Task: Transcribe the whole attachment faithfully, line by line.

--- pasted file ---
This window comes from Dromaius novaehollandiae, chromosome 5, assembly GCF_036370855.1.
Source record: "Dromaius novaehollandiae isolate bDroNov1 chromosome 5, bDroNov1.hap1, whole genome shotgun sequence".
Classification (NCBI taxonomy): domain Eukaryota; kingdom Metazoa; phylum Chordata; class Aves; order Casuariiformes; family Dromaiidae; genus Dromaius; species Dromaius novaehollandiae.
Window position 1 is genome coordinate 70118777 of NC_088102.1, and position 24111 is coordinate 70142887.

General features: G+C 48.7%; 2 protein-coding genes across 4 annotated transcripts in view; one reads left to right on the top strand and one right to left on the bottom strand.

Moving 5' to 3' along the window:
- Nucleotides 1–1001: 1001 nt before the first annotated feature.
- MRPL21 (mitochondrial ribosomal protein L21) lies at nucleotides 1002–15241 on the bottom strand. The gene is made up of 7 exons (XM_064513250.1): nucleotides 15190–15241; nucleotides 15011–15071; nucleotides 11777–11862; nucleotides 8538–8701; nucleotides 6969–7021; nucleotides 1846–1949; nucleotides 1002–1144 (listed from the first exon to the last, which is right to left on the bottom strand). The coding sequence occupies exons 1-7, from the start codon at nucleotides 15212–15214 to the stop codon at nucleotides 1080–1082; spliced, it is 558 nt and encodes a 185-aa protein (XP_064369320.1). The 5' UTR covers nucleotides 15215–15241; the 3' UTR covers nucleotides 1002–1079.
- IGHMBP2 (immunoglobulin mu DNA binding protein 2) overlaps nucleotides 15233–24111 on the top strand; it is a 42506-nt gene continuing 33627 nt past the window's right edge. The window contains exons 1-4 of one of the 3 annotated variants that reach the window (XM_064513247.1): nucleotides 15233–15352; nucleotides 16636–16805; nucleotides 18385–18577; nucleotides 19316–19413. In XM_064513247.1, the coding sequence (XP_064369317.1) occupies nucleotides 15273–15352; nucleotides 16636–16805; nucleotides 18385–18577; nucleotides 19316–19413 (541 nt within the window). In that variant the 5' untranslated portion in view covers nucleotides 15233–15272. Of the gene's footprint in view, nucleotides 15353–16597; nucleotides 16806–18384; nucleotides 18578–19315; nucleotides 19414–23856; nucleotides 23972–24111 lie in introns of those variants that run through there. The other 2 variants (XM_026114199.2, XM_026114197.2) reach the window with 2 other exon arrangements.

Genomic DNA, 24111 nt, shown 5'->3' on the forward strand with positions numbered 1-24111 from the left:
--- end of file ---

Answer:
This window comes from Dromaius novaehollandiae, chromosome 5, assembly GCF_036370855.1.
Source record: "Dromaius novaehollandiae isolate bDroNov1 chromosome 5, bDroNov1.hap1, whole genome shotgun sequence".
Classification (NCBI taxonomy): domain Eukaryota; kingdom Metazoa; phylum Chordata; class Aves; order Casuariiformes; family Dromaiidae; genus Dromaius; species Dromaius novaehollandiae.
Window position 1 is genome coordinate 70118777 of NC_088102.1, and position 24111 is coordinate 70142887.

General features: G+C 48.7%; 2 protein-coding genes across 4 annotated transcripts in view; one reads left to right on the top strand and one right to left on the bottom strand.

Moving 5' to 3' along the window:
- Nucleotides 1–1001: 1001 nt before the first annotated feature.
- MRPL21 (mitochondrial ribosomal protein L21) lies at nucleotides 1002–15241 on the bottom strand. The gene is made up of 7 exons (XM_064513250.1): nucleotides 15190–15241; nucleotides 15011–15071; nucleotides 11777–11862; nucleotides 8538–8701; nucleotides 6969–7021; nucleotides 1846–1949; nucleotides 1002–1144 (listed from the first exon to the last, which is right to left on the bottom strand). The coding sequence occupies exons 1-7, from the start codon at nucleotides 15212–15214 to the stop codon at nucleotides 1080–1082; spliced, it is 558 nt and encodes a 185-aa protein (XP_064369320.1). The 5' UTR covers nucleotides 15215–15241; the 3' UTR covers nucleotides 1002–1079.
- IGHMBP2 (immunoglobulin mu DNA binding protein 2) overlaps nucleotides 15233–24111 on the top strand; it is a 42506-nt gene continuing 33627 nt past the window's right edge. The window contains exons 1-4 of one of the 3 annotated variants that reach the window (XM_064513247.1): nucleotides 15233–15352; nucleotides 16636–16805; nucleotides 18385–18577; nucleotides 19316–19413. In XM_064513247.1, the coding sequence (XP_064369317.1) occupies nucleotides 15273–15352; nucleotides 16636–16805; nucleotides 18385–18577; nucleotides 19316–19413 (541 nt within the window). In that variant the 5' untranslated portion in view covers nucleotides 15233–15272. Of the gene's footprint in view, nucleotides 15353–16597; nucleotides 16806–18384; nucleotides 18578–19315; nucleotides 19414–23856; nucleotides 23972–24111 lie in introns of those variants that run through there. The other 2 variants (XM_026114199.2, XM_026114197.2) reach the window with 2 other exon arrangements.

Genomic DNA, 24111 nt, shown 5'->3' on the forward strand with positions numbered 1-24111 from the left: